This opinion will be unpublished and

may not be cited except as provided by

Minn. Stat § 480A.08, subd. 3 (1996)




Olivia Anne Johnson,



Allied Interstate, Inc.,


Commissioner of Economic Security,


Filed December 8, 1998


Lansing, Judge

Department of Economic Security

Agency File No. 2955UC98

Olivia A. Johnson, P.O. Box 46357, Eden Prarie, MN 55344 (pro se relator)

Allied Interstate, Inc., c/o ADP-UCS, P. O. Box 6501-8501, Diamond Bar, CA 91765-8501 (respondent employer pro se)

Kent E. Todd, Minnesota Department of Economic Security, 390 North Robert Street, St. Paul, MN 55101 (for respondent commissioner)

Considered and decided by Lansing, Presiding Judge, Short, Judge, and Mulally, Judge.[*]



In an appeal from the denial of reemployment insurance for failure to accept suitable employment, we affirm. The difficult circumstances confronting the employee do not alter the legal conclusion, supported by the factual record, that the employee did not have good cause to deny the employer's offer of suitable employment following a three-month leave.


Olivia Johnson worked at Allied Interstate as a medical claims collector for approximately eight months. Her last day of work was the day before she gave birth to her child. She notified Allied from the hospital of her intention to take a parenting leave, but no formal plan was put in writing. Allied sent Johnson two letters in March of 1998 explaining that under the Family Medical Leave Act, her parenting leave had expired. The March 27, 1998 letter offered to reinstate Johnson in the same or an equivalent job beginning April 2, 1998. The letter further stated that failure to report for work on that day would be deemed a voluntary termination.

Johnson does not dispute that she received the letter or that she failed to report for work. Johnson also does not dispute that she was physically able to work and that she was working part-time for another employer. Johnson maintains, however, that she had good cause to decline the offer because of circumstances involving her mother and her transportation to and from work. Johnson's mother, previously employed at Allied, was prohibited from entering Allied's property under a restraining order issued after several confrontations between Johnson's mother and Johnson's supervisor. Johnson, her child, and her mother, facing difficult financial circumstances, were living in Johnson's car. Johnson maintains that, because her mother would have violated the restraining order by being in the car, she was unable to drive to work. Relying on these reasons, Johnson appeals the determination that she did not have good cause to reject Allied's offer of employment.


A reemployment benefits claimant is disqualified if, without good cause, the claimant fails to accept suitable employment when offered, avoids an offer of suitable employment, or fails to apply for available or suitable employment. Minn. Stat. § 268.09, subd. 14(a) (Supp. 1997). When the employer establishes that an offer has been made, the burden shifts to the employee to show good cause for rejecting the offer. Lewis v. Minneapolis Moline, Inc., 288 Minn. 432, 435-36, 181 N.W.2d 701, 704 (1970). On undisputed facts, whether a claimant's action or inaction is "without good cause" is a question of law, which this court reviews de novo. Lolling v. Midwest Patrol, 545 N.W.2d 372, 377 (Minn. 1996) (reviewing courts defer to commissioner's representative's factual findings, but disqualification is ultimately question of law) (citation omitted).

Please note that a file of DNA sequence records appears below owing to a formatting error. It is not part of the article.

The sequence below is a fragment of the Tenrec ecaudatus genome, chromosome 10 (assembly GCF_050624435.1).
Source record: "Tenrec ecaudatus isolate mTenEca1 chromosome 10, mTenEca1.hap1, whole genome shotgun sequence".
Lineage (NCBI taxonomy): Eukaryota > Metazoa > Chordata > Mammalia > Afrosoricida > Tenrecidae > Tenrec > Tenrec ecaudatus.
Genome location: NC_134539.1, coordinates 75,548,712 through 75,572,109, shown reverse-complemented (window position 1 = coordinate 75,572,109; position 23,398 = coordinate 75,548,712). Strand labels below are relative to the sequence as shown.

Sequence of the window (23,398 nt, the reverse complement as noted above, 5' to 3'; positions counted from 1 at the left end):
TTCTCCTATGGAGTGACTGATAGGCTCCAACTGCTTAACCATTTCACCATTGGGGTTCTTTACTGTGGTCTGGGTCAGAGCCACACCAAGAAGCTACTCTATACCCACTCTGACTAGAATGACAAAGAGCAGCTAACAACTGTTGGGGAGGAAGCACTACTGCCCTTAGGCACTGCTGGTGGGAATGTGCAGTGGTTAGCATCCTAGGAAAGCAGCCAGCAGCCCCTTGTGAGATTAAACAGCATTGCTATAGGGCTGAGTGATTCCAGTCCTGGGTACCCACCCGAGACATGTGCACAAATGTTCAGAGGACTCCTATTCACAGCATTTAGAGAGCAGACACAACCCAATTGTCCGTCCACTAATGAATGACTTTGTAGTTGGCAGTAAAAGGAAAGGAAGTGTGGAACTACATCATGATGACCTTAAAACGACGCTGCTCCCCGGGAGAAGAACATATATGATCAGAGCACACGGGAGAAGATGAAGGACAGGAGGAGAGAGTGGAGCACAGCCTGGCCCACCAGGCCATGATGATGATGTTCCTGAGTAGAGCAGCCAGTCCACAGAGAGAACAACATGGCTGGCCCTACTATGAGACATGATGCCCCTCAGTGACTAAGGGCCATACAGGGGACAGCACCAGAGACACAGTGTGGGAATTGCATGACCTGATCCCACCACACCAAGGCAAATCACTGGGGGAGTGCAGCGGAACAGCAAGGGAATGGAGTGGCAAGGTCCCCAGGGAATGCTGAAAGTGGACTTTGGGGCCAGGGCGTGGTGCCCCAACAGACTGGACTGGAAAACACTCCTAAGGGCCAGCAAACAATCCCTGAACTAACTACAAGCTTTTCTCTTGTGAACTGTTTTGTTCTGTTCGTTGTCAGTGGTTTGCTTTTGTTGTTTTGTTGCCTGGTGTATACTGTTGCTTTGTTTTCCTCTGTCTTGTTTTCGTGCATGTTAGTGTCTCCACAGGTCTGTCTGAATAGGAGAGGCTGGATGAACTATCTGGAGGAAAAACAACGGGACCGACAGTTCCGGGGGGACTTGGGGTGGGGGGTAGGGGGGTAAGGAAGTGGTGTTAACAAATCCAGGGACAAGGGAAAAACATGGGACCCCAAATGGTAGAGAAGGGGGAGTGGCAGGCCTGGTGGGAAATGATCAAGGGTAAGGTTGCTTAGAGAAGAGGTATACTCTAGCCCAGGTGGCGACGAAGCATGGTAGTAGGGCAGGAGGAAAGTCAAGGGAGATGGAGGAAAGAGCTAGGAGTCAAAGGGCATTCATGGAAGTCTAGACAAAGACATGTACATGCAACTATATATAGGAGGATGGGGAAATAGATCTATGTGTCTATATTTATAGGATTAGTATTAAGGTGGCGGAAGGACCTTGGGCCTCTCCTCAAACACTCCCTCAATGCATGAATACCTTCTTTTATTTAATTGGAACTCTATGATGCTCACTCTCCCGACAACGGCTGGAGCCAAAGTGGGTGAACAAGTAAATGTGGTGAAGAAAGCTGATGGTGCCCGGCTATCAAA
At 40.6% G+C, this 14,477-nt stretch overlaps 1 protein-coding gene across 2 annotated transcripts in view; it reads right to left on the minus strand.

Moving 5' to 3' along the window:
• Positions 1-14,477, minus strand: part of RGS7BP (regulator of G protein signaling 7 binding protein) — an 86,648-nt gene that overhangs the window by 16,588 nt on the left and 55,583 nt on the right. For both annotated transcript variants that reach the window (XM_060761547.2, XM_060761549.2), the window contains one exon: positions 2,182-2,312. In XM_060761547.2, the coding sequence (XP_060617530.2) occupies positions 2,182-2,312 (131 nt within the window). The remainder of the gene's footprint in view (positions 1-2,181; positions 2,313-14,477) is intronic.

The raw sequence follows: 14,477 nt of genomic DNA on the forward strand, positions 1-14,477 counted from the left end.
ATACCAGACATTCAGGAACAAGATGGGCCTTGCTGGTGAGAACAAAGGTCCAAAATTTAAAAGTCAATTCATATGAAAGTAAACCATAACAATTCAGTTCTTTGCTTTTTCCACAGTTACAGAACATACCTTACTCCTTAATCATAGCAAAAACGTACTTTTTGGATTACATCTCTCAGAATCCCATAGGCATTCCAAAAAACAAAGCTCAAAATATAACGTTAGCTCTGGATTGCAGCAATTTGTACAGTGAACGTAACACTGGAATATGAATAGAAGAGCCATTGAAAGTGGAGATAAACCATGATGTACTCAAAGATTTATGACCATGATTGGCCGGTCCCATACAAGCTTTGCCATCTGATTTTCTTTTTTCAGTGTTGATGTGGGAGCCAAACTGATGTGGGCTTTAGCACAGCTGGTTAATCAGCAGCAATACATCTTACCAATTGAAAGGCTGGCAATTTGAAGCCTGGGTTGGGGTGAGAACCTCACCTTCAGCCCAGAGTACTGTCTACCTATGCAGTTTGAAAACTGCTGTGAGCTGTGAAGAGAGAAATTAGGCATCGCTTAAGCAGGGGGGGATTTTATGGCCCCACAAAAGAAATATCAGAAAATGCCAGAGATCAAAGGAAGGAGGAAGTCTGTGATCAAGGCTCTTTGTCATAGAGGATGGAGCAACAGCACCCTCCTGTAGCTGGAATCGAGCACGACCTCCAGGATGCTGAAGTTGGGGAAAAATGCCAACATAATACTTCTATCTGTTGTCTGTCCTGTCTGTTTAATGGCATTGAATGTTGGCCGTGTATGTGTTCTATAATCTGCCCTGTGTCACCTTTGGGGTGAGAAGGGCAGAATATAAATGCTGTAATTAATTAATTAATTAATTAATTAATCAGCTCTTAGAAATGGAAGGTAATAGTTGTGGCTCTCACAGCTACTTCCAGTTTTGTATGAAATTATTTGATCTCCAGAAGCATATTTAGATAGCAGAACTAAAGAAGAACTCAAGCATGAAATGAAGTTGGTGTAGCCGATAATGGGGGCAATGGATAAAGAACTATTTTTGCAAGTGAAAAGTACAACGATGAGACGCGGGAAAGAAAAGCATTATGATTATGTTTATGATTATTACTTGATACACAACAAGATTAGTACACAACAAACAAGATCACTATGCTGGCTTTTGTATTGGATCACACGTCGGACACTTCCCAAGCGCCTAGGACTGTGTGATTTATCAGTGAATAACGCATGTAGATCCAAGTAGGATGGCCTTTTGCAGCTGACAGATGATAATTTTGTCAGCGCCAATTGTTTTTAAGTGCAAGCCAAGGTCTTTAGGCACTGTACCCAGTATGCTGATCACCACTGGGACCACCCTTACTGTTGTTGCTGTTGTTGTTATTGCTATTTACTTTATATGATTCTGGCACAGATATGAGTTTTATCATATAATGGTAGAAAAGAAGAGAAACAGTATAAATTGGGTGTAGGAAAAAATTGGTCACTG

Johnson asserts the commissioner's representative erred in concluding her reasons did not provide good cause to decline Allied's employment offer. First Johnson asserts that the commissioner's representative improperly reasoned that she could have taken a bus to work or walked from a drop-off point not restricted by her mother's restraining order. Johnson maintains Allied has no right to interfere with her civil liberty by dictating her method of transportation to work. We agree that Johnson is free to choose her transportation to the workplace. But a claimant's failure to secure transportation does not provide good cause to decline a job offer. Hill v. Contract Beverages, Inc., 307 Minn. 356, 358, 240 N.W.2d 314, 316 (Minn. 1976) ("transportation is usually considered the problem of the employee" and failure to reach job is not good cause to decline an employment offer). Even though Allied could not dictate the method of transportation, Johnson had the responsibility of arranging to arrive at the workplace in order to work.

Johnson's brief refers generally to other dissatisfactions with her working conditions, including the relationship between Allied and her mother. A generalized dissatisfaction with employment or a personality conflict with an employer does not provide good cause for termination of employment. Trego v. Hennepin County Family Day Care Ass'n, 409 N.W.2d 23, 26 (Minn. App. 1987) (job dissatisfaction or personality conflict does not constitute good cause to quit).

The record supports the commissioner's representative's finding that Allied offered Johnson suitable employment. See Lolling, 545 N.W.2d at 377 (when employer extends offer for available job assignment, it is unnecessary to detail each term and condition). Johnson's failure to arrange for transportation to her place of employment, the conflict between her mother and her employer, and her general dissatisfaction with Allied's conduct do not constitute good cause to refuse an offer of employment. Johnson failed to meet her legal burden of establishing good cause for rejecting Allied's offer of reemployment.


[*]Retired judge of the district court, serving as judge of the Minnesota Court of Appeals pursuant to Minn. Const. art. VI, § 10.